On a February afternoon at the Manhattan arts complex The Shed, 19 white men are practicing an interpretive dance sequence on rolling chairs. In between takes, they are at ease; they playfully slide off their chairs, manspread, roll around in circles, drum absent-mindedly on their knees.
But no such repose is in the cards for Claudia Rankine, who wrote the play these actors are rehearsing. She watches with a laser focus, her lips pursed, her ring-covered fingers clasped together; she scribbles notes and whispers on-the-fly revisions into director Taibi Magar’s ear.
Rankine’s play, Help, arrives at The Shed on March 10, and stems from a widely-read essay that Rankine wrote in the New York Times Magazine last summer about the overwhelming and omnipresent privilege of white men. Ever since the essay was published, she’s been receiving a steady stream of responses from them: terse dismissals, thoughtful self-interrogations, scathing diatribes. Rankine adapted their words into the bedrock of Help, in which 19 men fume, deflect, backpedal and sputter though attempts to understand their place in a shifting America. “If the cost of my way of life is your life, that’s not my concern,” one says venomously to a dramatized version of Rankine played by Roslyn Ruff.
The play is just one piece of a larger effort by Rankine—a Yale professor whose 2014 work Citizen made her a New York Times bestseller, a National Book Award finalist and a MacArthur Fellow—to interrogate whiteness in an era in which white nationalists march the streets and the President scapegoats “sh-thole countries.” In September, she will publish Just Us, a collection of conversations around various aspects of white privilege. Through the Racial Imaginary Institute, the organization she founded in 2017, she will continue to put on film series and art exhibits that deal with race across the country.
Rankine hopes that whether people love or hate her work, it will strike a nerve and force uncomfortable conversations—including about the idea that race is a construct designed to advance white people, and it is embedded into every aspect of American society. “We have no practice talking about race in this country—and that’s why it goes from statement to hysteria immediately,” she says. “Unless we begin to start having conversations with each other, we’re never going to figure this out.”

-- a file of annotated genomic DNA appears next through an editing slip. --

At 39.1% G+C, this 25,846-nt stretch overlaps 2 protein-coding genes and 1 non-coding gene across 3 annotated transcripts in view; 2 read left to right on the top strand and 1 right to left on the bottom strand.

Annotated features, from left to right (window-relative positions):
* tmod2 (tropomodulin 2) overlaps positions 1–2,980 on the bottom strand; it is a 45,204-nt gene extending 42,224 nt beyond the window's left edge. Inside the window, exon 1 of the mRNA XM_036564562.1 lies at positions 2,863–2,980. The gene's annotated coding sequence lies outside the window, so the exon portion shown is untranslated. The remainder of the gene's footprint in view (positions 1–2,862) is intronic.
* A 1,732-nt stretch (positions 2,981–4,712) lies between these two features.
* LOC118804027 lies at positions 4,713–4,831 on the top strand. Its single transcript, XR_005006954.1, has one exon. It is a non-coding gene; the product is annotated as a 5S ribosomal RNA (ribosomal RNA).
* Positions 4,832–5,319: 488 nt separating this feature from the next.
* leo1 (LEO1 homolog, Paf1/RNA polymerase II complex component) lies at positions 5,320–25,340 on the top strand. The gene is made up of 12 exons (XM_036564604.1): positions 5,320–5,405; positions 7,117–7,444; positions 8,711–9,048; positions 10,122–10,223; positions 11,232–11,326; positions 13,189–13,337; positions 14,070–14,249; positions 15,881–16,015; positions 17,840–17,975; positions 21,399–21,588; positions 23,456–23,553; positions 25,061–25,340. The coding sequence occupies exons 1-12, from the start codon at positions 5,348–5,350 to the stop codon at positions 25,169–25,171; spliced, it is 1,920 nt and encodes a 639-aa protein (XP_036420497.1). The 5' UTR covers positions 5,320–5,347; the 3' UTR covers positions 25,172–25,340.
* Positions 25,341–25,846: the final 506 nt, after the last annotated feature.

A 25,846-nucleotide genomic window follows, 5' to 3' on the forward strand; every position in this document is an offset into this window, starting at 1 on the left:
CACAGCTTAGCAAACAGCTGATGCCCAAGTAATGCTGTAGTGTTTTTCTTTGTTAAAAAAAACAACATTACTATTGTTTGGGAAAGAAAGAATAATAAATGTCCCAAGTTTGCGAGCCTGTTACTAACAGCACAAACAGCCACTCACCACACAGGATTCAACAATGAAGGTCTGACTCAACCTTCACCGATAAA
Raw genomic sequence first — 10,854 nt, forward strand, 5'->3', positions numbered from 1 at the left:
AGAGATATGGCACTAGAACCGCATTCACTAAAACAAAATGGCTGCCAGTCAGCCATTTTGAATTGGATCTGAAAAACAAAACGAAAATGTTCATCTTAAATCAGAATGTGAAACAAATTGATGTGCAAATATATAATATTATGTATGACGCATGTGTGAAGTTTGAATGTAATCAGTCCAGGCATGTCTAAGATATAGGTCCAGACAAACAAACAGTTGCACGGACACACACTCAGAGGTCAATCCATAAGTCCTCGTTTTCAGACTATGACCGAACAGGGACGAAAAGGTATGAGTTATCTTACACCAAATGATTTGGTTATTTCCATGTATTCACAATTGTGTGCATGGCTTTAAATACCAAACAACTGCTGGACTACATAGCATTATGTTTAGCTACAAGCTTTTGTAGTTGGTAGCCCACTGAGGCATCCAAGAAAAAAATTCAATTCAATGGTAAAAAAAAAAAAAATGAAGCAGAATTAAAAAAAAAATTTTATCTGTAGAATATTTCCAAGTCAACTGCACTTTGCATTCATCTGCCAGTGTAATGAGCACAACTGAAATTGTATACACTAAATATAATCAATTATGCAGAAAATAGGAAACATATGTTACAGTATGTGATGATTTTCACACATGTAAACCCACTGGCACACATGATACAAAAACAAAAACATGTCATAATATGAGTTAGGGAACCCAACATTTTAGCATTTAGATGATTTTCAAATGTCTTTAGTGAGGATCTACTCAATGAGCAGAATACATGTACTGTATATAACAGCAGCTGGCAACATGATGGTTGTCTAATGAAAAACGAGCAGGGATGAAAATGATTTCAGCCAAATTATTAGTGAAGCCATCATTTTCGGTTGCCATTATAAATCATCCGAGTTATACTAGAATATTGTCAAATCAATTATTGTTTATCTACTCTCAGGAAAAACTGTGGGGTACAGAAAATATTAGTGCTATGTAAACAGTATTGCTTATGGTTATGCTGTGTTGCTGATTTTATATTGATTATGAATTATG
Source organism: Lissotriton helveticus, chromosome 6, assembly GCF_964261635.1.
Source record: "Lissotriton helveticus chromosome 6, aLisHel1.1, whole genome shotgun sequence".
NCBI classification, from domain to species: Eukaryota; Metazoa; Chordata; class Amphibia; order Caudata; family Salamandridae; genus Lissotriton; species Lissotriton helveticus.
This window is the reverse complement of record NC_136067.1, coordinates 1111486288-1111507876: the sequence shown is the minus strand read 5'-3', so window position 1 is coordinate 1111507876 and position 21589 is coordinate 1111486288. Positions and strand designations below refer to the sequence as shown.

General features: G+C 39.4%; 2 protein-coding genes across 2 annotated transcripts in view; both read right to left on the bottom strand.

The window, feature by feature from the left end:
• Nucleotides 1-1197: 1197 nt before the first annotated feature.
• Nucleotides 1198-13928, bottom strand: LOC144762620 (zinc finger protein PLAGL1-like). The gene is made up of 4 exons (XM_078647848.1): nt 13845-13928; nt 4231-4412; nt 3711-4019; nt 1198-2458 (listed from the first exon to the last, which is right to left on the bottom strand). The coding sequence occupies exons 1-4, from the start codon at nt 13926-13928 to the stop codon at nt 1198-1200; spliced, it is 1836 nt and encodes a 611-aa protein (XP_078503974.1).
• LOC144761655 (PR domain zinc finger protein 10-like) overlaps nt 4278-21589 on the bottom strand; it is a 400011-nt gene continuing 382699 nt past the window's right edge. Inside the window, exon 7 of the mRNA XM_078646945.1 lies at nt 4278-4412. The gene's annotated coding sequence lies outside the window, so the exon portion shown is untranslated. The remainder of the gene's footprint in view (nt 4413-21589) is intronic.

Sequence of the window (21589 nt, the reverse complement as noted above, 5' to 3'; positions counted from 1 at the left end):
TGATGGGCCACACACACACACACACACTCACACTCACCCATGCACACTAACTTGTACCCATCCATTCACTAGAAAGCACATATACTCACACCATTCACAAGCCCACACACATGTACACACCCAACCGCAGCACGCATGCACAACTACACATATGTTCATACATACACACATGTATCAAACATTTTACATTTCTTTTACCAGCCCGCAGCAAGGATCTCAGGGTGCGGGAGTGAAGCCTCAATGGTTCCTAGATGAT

Before rehearsal, Rankine calmly sips cauliflower soup and workshops her script in the luxe confines of The Shed, an iridescent $475-million multi-use arts complex in the towering new Hudson Yards development, which opened last year thanks to huge donations from Michael Bloomberg and Barry Diller. This sanitized enclave of New York City is a far cry from the one Rankine herself grew up in. At seven, she immigrated with her parents from Kingston, Jamaica, to the Bronx. Rankine describes her childhood as “kind of ordinary”; she played alongside Italian and Jewish children in a middle-class white neighborhood, where she says racism was palpable but mostly latent. She went to Catholic schools, then Williams College and Columbia University before embarking on a career of teaching and writing poetry that was in turns elegiac and piercing.
But her work took on a heightened urgency following the murder of James Byrd Jr. in 1998. That June, Byrd, a 49-year-old black man who lived in Jasper, Texas, accepted a ride home from an acquaintance and two other white men. The trio turned out to be white supremacists; they beat him, defecated on him, and dragged him behind a pickup truck for three miles along an asphalt road until he died.
“Even telling this story, you can tell that I’m ready to burst into tears,” Rankine says, her usually piercing eyes creasing at the corners. “I just thought, who are these people we live among? It changed my writing and my focus.”